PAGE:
Competition and Adaptation Among Diploid and Polyploid Clones of Unisexual Fishes
During the development of population biology as a science, genetic variation has been regarded as adaptive, maladaptive, or simply waiting to be drawn upon during times of environmental change. Attempts to evaluate the importance of variation, either in the production of heterosis or as adaptive polymorphisms in homogeneous, heterogeneous, or fluctuating environments, are generally confounded by two major problems: (1) identifying the forces of selection that are operational and (2) determining the phenotype (and associated genotype) upon which selection operates. In sexually reproducing organisms the effects of selection are continually obscured by recombination. Asexual organisms provide a simpler system for investigating the adaptive significance of genetic variation. Here, the genetic variation of a population is contained in the form of multiple genetic clones that, in the absence of recombination, magnify the effects of selection in successive generations.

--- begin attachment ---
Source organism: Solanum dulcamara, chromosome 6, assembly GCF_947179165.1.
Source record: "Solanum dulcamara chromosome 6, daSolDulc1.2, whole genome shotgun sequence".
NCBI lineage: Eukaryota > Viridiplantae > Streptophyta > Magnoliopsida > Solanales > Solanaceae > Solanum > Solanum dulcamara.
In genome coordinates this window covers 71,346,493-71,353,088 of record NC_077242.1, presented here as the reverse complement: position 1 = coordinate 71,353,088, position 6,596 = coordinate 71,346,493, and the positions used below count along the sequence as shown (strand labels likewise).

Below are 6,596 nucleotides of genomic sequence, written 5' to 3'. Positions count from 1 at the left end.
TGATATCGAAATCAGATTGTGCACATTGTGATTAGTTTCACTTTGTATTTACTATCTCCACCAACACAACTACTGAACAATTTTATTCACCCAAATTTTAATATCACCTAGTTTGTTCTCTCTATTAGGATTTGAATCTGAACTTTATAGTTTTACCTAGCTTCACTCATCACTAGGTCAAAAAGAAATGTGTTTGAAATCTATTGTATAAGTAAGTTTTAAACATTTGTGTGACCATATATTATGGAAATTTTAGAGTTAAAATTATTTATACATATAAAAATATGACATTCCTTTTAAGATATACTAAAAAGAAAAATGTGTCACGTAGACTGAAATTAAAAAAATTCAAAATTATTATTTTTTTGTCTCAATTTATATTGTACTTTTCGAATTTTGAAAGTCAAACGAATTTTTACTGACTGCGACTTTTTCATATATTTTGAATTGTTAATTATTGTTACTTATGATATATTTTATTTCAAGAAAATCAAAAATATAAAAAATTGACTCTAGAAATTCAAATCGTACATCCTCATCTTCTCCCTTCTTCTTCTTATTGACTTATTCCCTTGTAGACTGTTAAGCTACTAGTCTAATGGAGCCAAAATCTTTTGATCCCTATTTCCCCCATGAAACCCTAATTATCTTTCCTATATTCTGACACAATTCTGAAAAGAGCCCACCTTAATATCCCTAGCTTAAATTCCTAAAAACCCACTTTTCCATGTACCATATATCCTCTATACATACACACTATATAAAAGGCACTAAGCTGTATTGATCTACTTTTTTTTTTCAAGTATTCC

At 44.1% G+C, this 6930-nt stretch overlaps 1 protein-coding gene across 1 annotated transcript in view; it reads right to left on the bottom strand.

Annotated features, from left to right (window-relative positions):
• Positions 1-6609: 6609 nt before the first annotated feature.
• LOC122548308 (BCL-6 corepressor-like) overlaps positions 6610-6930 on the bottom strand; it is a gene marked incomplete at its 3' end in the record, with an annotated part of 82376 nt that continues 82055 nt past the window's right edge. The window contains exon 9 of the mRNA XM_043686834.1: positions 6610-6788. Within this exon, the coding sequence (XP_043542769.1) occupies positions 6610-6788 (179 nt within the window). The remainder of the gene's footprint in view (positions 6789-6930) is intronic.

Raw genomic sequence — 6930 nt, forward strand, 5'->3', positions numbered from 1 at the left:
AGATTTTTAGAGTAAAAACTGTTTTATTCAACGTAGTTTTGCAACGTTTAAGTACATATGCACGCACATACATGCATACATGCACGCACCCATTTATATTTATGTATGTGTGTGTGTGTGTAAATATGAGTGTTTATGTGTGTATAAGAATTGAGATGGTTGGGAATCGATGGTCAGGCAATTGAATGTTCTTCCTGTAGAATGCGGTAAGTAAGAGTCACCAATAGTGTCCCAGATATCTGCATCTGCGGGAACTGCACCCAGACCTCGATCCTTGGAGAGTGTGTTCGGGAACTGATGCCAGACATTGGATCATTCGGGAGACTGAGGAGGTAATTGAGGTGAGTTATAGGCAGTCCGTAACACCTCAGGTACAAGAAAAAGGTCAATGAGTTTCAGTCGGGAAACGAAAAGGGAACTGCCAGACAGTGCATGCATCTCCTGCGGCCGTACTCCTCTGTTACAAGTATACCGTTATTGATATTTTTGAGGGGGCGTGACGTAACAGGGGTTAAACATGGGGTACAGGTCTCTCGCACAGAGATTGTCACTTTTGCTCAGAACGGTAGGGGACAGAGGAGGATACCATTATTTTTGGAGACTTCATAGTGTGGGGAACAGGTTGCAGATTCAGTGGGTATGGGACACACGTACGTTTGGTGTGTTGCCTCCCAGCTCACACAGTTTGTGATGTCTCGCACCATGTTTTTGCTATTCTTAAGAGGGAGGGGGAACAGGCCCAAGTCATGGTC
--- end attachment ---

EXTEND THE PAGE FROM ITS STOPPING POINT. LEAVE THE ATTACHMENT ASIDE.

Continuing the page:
KeywordsParental Species Brood Size Crowded Condition Large Brood Growth Rate Difference
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